cents in tax relief for every new dollar of spending."
To read Hodge's report, "The 1997 Budget Agreement: The Return
to Big Government," go to: http://heritage.org/heritage/library/categories/budgettax/
3) Newspapers hire ombudsmen to give serious consideration to
reader complaints and to evaluate how the newspaper performs. Last
Friday's performance on C-SPAN by Washington Post ombudsman Geneva
Overholser suggests the placement agency made a mistake. Appearing
with MRC Chairman Brent Bozell, the former Editor of the Des Moines
Register thought it beneath her to even consider the concept of
A caller to Friday morning's Washington Journal program (May 16)
asked about the lack of Washington Post coverage of how Clinton knew
earlier than he admitted about the charges against Webster Hubbell.
Overholser responded by conceding that the Post "under-covered
that story, I agree."
Here's an unedited, full transcript, as completed by MRC intern
Jessica Anderson, of the discussion that ensued:
Brent Bozell, Chairman of the MRC, observed: "If the Post
under-covered that story, that's one of the stories, that is one of
the stories that the Post has under-covered, but I'm going to stress,
I mean, I'm sounding like an apologist for your paper and I apologize
for that, the Post has done a very good job in covering, in covering
this overall. I think that they have been, in some senses, remarkable,
not just in reporting stories, but in investigating stories, and so
has The L.A. Times and so has The Washington Times. Again I go back to
this: Where are the networks? Where are their great investigative
reporters? Where are these people who tell you they're going to get to
the truth of a story? They don't even cover something when The
Washington Post puts it on the front page for them to cover on the
Brian Lamb turned to Overholser: "Is it a political decision,
or is it a ratings decision?"
Now, keeping in mind how Bozell had just praised her paper and
hadn't even mentioned political bias, read her reply to Lamb. Unable
to accept his praise, she complained:
"You know, I'm uncomfortable with the format of this. I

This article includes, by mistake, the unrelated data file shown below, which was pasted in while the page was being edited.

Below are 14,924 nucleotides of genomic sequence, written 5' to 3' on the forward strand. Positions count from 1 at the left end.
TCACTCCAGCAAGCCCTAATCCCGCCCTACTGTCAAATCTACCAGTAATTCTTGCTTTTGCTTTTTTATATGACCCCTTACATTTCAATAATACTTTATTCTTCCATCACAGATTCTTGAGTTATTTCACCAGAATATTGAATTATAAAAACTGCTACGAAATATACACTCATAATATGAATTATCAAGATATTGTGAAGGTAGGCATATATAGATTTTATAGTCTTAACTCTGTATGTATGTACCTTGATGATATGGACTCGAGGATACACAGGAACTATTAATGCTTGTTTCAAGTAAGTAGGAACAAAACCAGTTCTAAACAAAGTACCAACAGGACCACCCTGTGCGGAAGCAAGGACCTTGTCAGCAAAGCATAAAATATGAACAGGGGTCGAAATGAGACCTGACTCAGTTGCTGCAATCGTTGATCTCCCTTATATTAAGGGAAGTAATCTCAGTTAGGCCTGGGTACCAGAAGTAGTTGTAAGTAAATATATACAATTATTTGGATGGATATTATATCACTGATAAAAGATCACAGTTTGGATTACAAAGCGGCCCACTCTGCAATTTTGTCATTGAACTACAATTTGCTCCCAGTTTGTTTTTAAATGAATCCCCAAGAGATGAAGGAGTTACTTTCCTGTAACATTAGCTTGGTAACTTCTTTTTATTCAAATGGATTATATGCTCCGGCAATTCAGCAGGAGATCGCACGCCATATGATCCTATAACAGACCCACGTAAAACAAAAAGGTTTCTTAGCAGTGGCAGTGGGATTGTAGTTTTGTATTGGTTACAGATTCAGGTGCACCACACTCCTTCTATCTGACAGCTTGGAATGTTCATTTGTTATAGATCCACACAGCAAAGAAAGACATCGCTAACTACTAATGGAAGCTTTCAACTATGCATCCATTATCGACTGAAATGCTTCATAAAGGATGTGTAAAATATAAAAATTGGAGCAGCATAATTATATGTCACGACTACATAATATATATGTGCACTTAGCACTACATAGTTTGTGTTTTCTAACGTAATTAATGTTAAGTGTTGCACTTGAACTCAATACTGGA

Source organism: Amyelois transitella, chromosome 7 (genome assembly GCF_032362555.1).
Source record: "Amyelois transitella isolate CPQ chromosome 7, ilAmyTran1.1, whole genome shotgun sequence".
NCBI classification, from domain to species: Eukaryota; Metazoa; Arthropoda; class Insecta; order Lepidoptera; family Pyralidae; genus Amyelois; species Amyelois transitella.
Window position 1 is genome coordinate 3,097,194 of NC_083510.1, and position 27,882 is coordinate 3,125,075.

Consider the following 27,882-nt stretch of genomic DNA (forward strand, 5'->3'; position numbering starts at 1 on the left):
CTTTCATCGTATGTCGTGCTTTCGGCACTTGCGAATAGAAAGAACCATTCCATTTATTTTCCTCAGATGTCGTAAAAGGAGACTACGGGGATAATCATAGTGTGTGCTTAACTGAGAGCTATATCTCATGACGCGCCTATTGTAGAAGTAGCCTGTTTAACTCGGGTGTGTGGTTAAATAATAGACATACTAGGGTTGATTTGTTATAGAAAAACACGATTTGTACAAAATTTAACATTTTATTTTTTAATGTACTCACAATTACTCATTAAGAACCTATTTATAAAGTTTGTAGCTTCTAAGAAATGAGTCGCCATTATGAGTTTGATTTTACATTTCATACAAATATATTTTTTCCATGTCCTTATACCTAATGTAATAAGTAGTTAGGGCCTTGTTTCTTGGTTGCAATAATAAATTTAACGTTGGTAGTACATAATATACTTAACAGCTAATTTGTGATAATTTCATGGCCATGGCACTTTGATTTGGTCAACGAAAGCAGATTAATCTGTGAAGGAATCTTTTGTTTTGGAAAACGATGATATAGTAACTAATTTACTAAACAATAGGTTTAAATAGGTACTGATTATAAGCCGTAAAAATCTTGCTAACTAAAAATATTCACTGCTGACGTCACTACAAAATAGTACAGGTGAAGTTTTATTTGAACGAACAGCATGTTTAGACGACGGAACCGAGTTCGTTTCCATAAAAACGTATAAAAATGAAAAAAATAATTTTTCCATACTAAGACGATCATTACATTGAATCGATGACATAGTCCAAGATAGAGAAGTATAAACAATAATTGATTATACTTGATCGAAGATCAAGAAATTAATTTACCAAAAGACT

realize that it's probably not good for me to be on it. Everything we
do turns to some ideological point. In fact, I'd rather just talk
about the media, so Brent, you're quite skilled at turning every
single thing, and I don't like it."
Bozell then gently raised the possibility of bias at the networks,
not even at Overholser's employer: "No, no, I'm making an
observation of fact, I'm making an observation of fact that on a
nightly basis this is happening. Is it that the media, is it that
there's no ideology in this at all, that it's simply a decision that
one is news and the other one isn't?"
Lamb pressed her for a response: "Let me just ask you that
question: Is it, in your opinion, not an ideological decision?"
Overholser: "As I said before, I don't think you should be
amazed that newspapers are breaking news better than network
television is. It's always been true and ever it will be true, in my
opinion. I don't think it has to do with ideology."
Lamb, sensing her discomfort, inquired: "Let me go back to
your point about, I don't know why the two of you are together because
I don't put the show together, but, I mean, I don't, and there is a
difference in your roles in life. You [Brent] used to be the [finance]
chairman of the Buchanan for President, in 1992. Have you ever been in
Overholser, less than grateful for her C-SPAN booking, shot back:
"No, I wouldn't be in politics. I'm a journalist, I've been a
journalist all my life and I'm very uncomfortable with having all
these ideological discussions. I don't, I'm not here to defend an
ideology and I really don't, you know, I think it's a mistake for me
to be on."
A first. A C-SPAN guest upset by an opportunity to discuss the
issues on TV's most genteel network. The mistake is to have as an
ombudsman someone so stuck in an Ivory Tower that she thinks it's
beneath her to even be in the same room with someone who is not a
"journalist." As a C-SPAN caller noted, to discuss media
coverage of politics without considering ideological bias is like
talking about Navy operations without mentioning the ocean.
4) New York Times foreign policy columnist Tom Friedman, a
long-time reporter, isn't exactly in touch with who conservatives
consider part of their movement. Discussing NATO expansion to include
Hungary and the Czech Republic, on Friday's Washington Week in Review,
"This is not a done deal at all. You're going to find a lot of
opposition from a lot of different trends. The isolationists are going
to say wait a minute, we're not sending troops or our nuclear umbrella
to defend Prague, basically, that's going to be one line. Right-wing
Republicans, maybe even led by Henry Kissinger, are going to say you
just gave away the store to the Russians..."
Right-wing Republicans "led" by Henry Kissinger?
In the same discussion Friedman noted that Russian parliament
members upset by the NATO expansion may retaliate by not ratifying
START. Friedman asserted:
"You've got a basically, hardline, right-wing Duma, largely,
not largely but a strong communist, I'm not sure a majority but a
So, how do the media define "right-wing"? The term is
applied to everyone from anti-government militia groups in the U.S. to
those opposing NATO expansion to Henry Kissinger to communists in
Russia who want total government control over everything. Let me
suggest a pattern: if the media think you are bad, then you are